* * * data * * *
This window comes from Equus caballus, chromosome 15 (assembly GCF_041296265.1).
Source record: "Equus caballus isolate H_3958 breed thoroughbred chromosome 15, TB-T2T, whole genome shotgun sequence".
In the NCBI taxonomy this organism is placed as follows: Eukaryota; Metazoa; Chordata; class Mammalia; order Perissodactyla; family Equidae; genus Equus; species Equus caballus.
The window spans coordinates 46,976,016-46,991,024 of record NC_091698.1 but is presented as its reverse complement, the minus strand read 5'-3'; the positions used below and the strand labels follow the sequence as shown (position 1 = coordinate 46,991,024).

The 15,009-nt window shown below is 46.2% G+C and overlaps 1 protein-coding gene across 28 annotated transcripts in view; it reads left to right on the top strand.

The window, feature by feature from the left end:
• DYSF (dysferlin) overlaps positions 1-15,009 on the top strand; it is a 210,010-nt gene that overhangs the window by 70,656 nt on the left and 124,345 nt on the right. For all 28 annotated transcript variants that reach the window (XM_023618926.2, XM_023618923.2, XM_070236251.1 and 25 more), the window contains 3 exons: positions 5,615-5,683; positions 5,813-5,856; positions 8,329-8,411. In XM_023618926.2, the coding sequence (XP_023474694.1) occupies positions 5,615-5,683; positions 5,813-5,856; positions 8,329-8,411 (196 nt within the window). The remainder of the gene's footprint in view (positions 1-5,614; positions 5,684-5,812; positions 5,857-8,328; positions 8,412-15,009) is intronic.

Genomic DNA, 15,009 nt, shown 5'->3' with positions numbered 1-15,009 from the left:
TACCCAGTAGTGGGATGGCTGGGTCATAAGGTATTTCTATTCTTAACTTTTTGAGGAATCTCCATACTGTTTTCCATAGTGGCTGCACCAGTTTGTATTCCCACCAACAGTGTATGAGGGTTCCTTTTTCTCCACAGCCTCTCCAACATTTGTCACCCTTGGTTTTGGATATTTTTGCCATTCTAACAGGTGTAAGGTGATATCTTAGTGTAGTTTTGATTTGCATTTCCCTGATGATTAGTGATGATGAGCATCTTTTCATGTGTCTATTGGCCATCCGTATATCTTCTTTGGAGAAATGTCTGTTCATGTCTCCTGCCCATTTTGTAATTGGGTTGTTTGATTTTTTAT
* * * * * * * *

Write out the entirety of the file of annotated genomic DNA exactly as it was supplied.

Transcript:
This window comes from Equus caballus, chromosome 15 (assembly GCF_041296265.1).
Source record: "Equus caballus isolate H_3958 breed thoroughbred chromosome 15, TB-T2T, whole genome shotgun sequence".
In the NCBI taxonomy this organism is placed as follows: Eukaryota; Metazoa; Chordata; class Mammalia; order Perissodactyla; family Equidae; genus Equus; species Equus caballus.
The window spans coordinates 46,976,016-46,991,024 of record NC_091698.1 but is presented as its reverse complement, the minus strand read 5'-3'; the positions used below and the strand labels follow the sequence as shown (position 1 = coordinate 46,991,024).

The 15,009-nt window shown below is 46.2% G+C and overlaps 1 protein-coding gene across 28 annotated transcripts in view; it reads left to right on the top strand.

The window, feature by feature from the left end:
• DYSF (dysferlin) overlaps positions 1-15,009 on the top strand; it is a 210,010-nt gene that overhangs the window by 70,656 nt on the left and 124,345 nt on the right. For all 28 annotated transcript variants that reach the window (XM_023618926.2, XM_023618923.2, XM_070236251.1 and 25 more), the window contains 3 exons: positions 5,615-5,683; positions 5,813-5,856; positions 8,329-8,411. In XM_023618926.2, the coding sequence (XP_023474694.1) occupies positions 5,615-5,683; positions 5,813-5,856; positions 8,329-8,411 (196 nt within the window). The remainder of the gene's footprint in view (positions 1-5,614; positions 5,684-5,812; positions 5,857-8,328; positions 8,412-15,009) is intronic.

Genomic DNA, 15,009 nt, shown 5'->3' with positions numbered 1-15,009 from the left:
TACCCAGTAGTGGGATGGCTGGGTCATAAGGTATTTCTATTCTTAACTTTTTGAGGAATCTCCATACTGTTTTCCATAGTGGCTGCACCAGTTTGTATTCCCACCAACAGTGTATGAGGGTTCCTTTTTCTCCACAGCCTCTCCAACATTTGTCACCCTTGGTTTTGGATATTTTTGCCATTCTAACAGGTGTAAGGTGATATCTTAGTGTAGTTTTGATTTGCATTTCCCTGATGATTAGTGATGATGAGCATCTTTTCATGTGTCTATTGGCCATCCGTATATCTTCTTTGGAGAAATGTCTGTTCATGTCTCCTGCCCATTTTGTAATTGGGTTGTTTGATTTTTTAT